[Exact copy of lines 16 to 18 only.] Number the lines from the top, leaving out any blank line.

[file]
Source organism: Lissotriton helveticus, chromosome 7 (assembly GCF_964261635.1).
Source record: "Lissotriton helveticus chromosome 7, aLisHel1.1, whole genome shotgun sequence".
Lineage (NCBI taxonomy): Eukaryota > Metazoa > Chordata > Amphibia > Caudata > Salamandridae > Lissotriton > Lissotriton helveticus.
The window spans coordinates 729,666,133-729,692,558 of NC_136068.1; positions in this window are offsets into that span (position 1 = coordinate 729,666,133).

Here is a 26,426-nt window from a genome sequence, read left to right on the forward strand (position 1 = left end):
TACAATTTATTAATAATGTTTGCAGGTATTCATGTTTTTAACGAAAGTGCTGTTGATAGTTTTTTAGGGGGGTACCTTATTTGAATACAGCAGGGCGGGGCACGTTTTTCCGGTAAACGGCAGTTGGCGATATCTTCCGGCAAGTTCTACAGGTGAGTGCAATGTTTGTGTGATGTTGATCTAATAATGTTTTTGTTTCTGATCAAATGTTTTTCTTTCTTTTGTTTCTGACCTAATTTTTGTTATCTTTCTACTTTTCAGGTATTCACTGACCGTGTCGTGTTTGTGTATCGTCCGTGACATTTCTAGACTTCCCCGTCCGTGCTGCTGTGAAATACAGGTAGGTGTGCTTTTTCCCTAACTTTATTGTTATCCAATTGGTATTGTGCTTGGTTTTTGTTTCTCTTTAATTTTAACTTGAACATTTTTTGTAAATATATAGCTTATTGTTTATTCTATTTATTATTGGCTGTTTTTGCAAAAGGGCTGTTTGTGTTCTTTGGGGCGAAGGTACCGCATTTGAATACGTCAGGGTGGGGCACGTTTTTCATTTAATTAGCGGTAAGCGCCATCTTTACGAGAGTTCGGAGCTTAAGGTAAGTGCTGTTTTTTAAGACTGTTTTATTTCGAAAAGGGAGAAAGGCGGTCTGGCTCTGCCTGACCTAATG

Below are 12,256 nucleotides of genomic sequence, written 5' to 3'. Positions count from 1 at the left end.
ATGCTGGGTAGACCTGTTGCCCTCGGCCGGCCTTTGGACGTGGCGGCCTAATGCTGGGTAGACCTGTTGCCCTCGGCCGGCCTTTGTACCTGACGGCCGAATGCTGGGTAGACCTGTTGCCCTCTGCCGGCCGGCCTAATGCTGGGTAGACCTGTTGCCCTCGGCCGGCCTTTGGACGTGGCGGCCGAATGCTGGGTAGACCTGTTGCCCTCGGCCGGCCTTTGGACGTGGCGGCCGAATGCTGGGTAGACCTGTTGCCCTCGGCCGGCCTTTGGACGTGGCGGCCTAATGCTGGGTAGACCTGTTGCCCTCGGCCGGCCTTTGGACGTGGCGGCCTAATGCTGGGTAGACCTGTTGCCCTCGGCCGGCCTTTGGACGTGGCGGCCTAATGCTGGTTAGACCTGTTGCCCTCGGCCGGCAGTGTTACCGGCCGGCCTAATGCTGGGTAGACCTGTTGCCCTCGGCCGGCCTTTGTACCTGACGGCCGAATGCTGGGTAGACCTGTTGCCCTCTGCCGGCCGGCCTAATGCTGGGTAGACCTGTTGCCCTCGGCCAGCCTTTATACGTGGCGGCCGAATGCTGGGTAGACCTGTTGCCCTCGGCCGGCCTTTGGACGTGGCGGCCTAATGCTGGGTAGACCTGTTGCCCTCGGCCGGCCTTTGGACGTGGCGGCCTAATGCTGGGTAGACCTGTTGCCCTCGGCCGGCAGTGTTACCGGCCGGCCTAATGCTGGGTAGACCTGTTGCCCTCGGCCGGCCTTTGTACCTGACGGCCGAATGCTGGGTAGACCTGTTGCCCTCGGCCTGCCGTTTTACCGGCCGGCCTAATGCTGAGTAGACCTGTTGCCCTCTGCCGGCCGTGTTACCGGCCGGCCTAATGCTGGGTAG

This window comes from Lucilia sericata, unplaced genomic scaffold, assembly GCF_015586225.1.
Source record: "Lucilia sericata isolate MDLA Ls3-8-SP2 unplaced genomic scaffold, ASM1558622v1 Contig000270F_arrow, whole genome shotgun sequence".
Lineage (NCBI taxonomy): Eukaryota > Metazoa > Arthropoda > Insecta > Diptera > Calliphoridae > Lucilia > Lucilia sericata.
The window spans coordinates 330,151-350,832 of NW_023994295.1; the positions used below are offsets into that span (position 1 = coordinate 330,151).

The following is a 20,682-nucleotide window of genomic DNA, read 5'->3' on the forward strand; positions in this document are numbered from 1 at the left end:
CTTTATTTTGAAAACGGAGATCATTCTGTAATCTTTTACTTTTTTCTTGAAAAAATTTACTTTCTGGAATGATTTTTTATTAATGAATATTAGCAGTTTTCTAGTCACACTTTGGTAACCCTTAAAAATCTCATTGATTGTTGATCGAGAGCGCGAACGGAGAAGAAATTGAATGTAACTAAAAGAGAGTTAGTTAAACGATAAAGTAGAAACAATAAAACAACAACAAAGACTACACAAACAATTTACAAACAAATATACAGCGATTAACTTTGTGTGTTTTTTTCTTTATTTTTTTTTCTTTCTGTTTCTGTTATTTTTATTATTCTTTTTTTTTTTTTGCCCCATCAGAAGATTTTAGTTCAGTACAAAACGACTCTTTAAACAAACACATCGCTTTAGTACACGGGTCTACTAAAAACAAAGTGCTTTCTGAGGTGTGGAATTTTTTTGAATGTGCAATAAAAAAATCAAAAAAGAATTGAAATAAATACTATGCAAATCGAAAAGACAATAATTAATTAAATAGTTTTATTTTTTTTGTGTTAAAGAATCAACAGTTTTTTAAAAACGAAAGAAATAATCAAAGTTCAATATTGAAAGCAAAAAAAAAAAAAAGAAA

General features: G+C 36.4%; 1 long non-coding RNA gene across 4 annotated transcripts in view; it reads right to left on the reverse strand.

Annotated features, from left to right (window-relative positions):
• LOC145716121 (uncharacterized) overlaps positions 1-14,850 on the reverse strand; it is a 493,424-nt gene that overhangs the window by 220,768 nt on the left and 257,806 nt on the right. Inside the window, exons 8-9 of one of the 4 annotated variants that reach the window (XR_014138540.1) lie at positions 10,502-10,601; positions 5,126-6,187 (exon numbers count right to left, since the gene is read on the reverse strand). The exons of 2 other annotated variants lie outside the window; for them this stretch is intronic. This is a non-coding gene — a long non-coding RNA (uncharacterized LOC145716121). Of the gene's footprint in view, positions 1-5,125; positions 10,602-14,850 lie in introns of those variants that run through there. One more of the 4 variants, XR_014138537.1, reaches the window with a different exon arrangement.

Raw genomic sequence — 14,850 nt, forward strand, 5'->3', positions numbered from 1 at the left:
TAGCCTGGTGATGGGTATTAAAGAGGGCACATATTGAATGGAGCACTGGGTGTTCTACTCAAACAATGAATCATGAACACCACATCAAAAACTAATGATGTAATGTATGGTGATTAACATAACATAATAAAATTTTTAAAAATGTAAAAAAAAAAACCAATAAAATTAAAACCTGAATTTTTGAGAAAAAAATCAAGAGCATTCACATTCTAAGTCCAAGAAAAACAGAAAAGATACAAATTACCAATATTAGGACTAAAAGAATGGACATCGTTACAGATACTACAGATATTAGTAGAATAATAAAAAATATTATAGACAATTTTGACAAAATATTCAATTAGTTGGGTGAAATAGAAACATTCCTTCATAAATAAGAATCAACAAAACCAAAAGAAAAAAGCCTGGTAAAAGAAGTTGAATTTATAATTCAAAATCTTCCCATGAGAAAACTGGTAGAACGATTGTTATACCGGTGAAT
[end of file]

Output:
Annotated features, from left to right (window-relative positions):
• LOC145716121 (uncharacterized) overlaps positions 1-14,850 on the reverse strand; it is a 493,424-nt gene that overhangs the window by 220,768 nt on the left and 257,806 nt on the right. Inside the window, exons 8-9 of one of the 4 annotated variants that reach the window (XR_014138540.1) lie at positions 10,502-10,601; positions 5,126-6,187 (exon numbers count right to left, since the gene is read on the reverse strand). The exons of 2 other annotated variants lie outside the window; for them this stretch is intronic. This is a non-coding gene — a long non-coding RNA (uncharacterized LOC145716121). Of the gene's footprint in view, positions 1-5,125; positions 10,602-14,850 lie in introns of those variants that run through there. One more of the 4 variants, XR_014138537.1, reaches the window with a different exon arrangement.

Raw genomic sequence — 14,850 nt, forward strand, 5'->3', positions numbered from 1 at the left: